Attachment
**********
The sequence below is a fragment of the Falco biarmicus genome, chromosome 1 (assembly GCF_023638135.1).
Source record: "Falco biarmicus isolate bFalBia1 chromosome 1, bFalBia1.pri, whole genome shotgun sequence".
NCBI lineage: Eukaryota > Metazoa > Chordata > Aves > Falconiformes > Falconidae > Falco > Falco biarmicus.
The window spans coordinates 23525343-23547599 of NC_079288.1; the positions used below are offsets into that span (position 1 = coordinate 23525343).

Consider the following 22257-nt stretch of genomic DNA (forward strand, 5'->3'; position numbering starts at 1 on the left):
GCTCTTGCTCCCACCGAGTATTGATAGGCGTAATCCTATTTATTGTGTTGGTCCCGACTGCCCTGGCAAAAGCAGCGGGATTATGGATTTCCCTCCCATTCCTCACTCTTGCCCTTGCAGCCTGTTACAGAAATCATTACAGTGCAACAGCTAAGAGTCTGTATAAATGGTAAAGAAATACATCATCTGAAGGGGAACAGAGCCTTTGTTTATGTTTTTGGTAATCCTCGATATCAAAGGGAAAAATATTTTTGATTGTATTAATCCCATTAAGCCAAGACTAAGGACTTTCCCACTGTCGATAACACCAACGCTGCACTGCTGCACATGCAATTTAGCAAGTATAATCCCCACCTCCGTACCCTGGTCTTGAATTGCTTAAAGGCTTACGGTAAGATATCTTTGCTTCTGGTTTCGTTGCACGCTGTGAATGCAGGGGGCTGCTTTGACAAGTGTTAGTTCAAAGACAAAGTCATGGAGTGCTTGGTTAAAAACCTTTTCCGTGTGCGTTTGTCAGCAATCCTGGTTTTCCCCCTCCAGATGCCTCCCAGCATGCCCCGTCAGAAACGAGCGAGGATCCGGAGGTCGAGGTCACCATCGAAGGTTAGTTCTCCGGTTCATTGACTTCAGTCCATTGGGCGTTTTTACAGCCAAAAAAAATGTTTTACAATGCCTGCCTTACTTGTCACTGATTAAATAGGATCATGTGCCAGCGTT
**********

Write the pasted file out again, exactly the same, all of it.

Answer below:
The sequence below is a fragment of the Falco biarmicus genome, chromosome 1 (assembly GCF_023638135.1).
Source record: "Falco biarmicus isolate bFalBia1 chromosome 1, bFalBia1.pri, whole genome shotgun sequence".
NCBI lineage: Eukaryota > Metazoa > Chordata > Aves > Falconiformes > Falconidae > Falco > Falco biarmicus.
The window spans coordinates 23525343-23547599 of NC_079288.1; the positions used below are offsets into that span (position 1 = coordinate 23525343).

Consider the following 22257-nt stretch of genomic DNA (forward strand, 5'->3'; position numbering starts at 1 on the left):
GCTCTTGCTCCCACCGAGTATTGATAGGCGTAATCCTATTTATTGTGTTGGTCCCGACTGCCCTGGCAAAAGCAGCGGGATTATGGATTTCCCTCCCATTCCTCACTCTTGCCCTTGCAGCCTGTTACAGAAATCATTACAGTGCAACAGCTAAGAGTCTGTATAAATGGTAAAGAAATACATCATCTGAAGGGGAACAGAGCCTTTGTTTATGTTTTTGGTAATCCTCGATATCAAAGGGAAAAATATTTTTGATTGTATTAATCCCATTAAGCCAAGACTAAGGACTTTCCCACTGTCGATAACACCAACGCTGCACTGCTGCACATGCAATTTAGCAAGTATAATCCCCACCTCCGTACCCTGGTCTTGAATTGCTTAAAGGCTTACGGTAAGATATCTTTGCTTCTGGTTTCGTTGCACGCTGTGAATGCAGGGGGCTGCTTTGACAAGTGTTAGTTCAAAGACAAAGTCATGGAGTGCTTGGTTAAAAACCTTTTCCGTGTGCGTTTGTCAGCAATCCTGGTTTTCCCCCTCCAGATGCCTCCCAGCATGCCCCGTCAGAAACGAGCGAGGATCCGGAGGTCGAGGTCACCATCGAAGGTTAGTTCTCCGGTTCATTGACTTCAGTCCATTGGGCGTTTTTACAGCCAAAAAAAATGTTTTACAATGCCTGCCTTACTTGTCACTGATTAAATAGGATCATGTGCCAGCGTT